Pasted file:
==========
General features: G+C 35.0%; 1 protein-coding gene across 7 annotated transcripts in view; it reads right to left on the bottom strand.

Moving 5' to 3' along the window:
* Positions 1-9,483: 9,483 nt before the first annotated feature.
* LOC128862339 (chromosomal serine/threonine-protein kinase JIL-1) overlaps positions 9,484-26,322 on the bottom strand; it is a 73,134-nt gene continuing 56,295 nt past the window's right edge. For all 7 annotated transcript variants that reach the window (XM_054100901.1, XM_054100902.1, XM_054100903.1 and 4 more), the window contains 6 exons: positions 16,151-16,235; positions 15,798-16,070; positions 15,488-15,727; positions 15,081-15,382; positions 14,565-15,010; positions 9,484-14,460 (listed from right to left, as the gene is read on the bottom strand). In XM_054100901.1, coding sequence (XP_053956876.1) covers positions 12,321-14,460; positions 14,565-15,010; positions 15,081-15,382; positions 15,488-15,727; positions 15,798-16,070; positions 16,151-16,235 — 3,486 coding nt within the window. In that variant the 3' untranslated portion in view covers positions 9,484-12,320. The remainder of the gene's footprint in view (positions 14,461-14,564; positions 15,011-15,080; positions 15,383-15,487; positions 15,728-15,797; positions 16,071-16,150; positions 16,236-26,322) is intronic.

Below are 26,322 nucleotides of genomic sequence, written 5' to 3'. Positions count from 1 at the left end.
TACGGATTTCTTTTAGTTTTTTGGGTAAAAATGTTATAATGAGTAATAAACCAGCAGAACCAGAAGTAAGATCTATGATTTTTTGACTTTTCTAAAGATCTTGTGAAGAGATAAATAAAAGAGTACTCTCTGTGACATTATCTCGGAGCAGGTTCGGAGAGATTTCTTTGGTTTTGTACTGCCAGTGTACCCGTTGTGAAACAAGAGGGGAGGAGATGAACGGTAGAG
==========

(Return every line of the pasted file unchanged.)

General features: G+C 35.0%; 1 protein-coding gene across 7 annotated transcripts in view; it reads right to left on the bottom strand.

Moving 5' to 3' along the window:
* Positions 1-9,483: 9,483 nt before the first annotated feature.
* LOC128862339 (chromosomal serine/threonine-protein kinase JIL-1) overlaps positions 9,484-26,322 on the bottom strand; it is a 73,134-nt gene continuing 56,295 nt past the window's right edge. For all 7 annotated transcript variants that reach the window (XM_054100901.1, XM_054100902.1, XM_054100903.1 and 4 more), the window contains 6 exons: positions 16,151-16,235; positions 15,798-16,070; positions 15,488-15,727; positions 15,081-15,382; positions 14,565-15,010; positions 9,484-14,460 (listed from right to left, as the gene is read on the bottom strand). In XM_054100901.1, coding sequence (XP_053956876.1) covers positions 12,321-14,460; positions 14,565-15,010; positions 15,081-15,382; positions 15,488-15,727; positions 15,798-16,070; positions 16,151-16,235 — 3,486 coding nt within the window. In that variant the 3' untranslated portion in view covers positions 9,484-12,320. The remainder of the gene's footprint in view (positions 14,461-14,564; positions 15,011-15,080; positions 15,383-15,487; positions 15,728-15,797; positions 16,071-16,150; positions 16,236-26,322) is intronic.

Below are 26,322 nucleotides of genomic sequence, written 5' to 3'. Positions count from 1 at the left end.
TACGGATTTCTTTTAGTTTTTTGGGTAAAAATGTTATAATGAGTAATAAACCAGCAGAACCAGAAGTAAGATCTATGATTTTTTGACTTTTCTAAAGATCTTGTGAAGAGATAAATAAAAGAGTACTCTCTGTGACATTATCTCGGAGCAGGTTCGGAGAGATTTCTTTGGTTTTGTACTGCCAGTGTACCCGTTGTGAAACAAGAGGGGAGGAGATGAACGGTAGAG